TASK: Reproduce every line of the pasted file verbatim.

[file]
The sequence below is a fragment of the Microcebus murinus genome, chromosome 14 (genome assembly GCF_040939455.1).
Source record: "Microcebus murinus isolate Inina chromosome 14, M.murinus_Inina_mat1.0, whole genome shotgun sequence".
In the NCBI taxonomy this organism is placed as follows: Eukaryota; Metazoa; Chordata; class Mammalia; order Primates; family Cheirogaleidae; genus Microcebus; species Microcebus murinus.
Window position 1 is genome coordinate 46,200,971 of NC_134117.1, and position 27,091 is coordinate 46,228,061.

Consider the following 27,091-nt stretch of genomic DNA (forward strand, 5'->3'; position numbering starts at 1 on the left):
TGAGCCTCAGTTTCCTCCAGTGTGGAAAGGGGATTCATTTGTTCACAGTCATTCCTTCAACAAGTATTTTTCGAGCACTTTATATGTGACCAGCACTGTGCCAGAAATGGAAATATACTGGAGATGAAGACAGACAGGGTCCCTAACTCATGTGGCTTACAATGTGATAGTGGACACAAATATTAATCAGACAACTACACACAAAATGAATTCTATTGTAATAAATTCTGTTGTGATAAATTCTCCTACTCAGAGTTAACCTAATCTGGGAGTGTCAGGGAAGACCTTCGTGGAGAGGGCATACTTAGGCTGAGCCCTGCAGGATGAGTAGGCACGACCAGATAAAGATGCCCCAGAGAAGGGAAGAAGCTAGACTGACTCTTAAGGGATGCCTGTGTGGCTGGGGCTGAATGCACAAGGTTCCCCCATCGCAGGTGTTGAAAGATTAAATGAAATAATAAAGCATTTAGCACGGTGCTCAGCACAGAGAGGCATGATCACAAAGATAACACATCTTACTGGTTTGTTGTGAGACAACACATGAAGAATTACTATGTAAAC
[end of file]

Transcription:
The sequence below is a fragment of the Microcebus murinus genome, chromosome 14 (genome assembly GCF_040939455.1).
Source record: "Microcebus murinus isolate Inina chromosome 14, M.murinus_Inina_mat1.0, whole genome shotgun sequence".
In the NCBI taxonomy this organism is placed as follows: Eukaryota; Metazoa; Chordata; class Mammalia; order Primates; family Cheirogaleidae; genus Microcebus; species Microcebus murinus.
Window position 1 is genome coordinate 46,200,971 of NC_134117.1, and position 27,091 is coordinate 46,228,061.

Consider the following 27,091-nt stretch of genomic DNA (forward strand, 5'->3'; position numbering starts at 1 on the left):
TGAGCCTCAGTTTCCTCCAGTGTGGAAAGGGGATTCATTTGTTCACAGTCATTCCTTCAACAAGTATTTTTCGAGCACTTTATATGTGACCAGCACTGTGCCAGAAATGGAAATATACTGGAGATGAAGACAGACAGGGTCCCTAACTCATGTGGCTTACAATGTGATAGTGGACACAAATATTAATCAGACAACTACACACAAAATGAATTCTATTGTAATAAATTCTGTTGTGATAAATTCTCCTACTCAGAGTTAACCTAATCTGGGAGTGTCAGGGAAGACCTTCGTGGAGAGGGCATACTTAGGCTGAGCCCTGCAGGATGAGTAGGCACGACCAGATAAAGATGCCCCAGAGAAGGGAAGAAGCTAGACTGACTCTTAAGGGATGCCTGTGTGGCTGGGGCTGAATGCACAAGGTTCCCCCATCGCAGGTGTTGAAAGATTAAATGAAATAATAAAGCATTTAGCACGGTGCTCAGCACAGAGAGGCATGATCACAAAGATAACACATCTTACTGGTTTGTTGTGAGACAACACATGAAGAATTACTATGTAAAC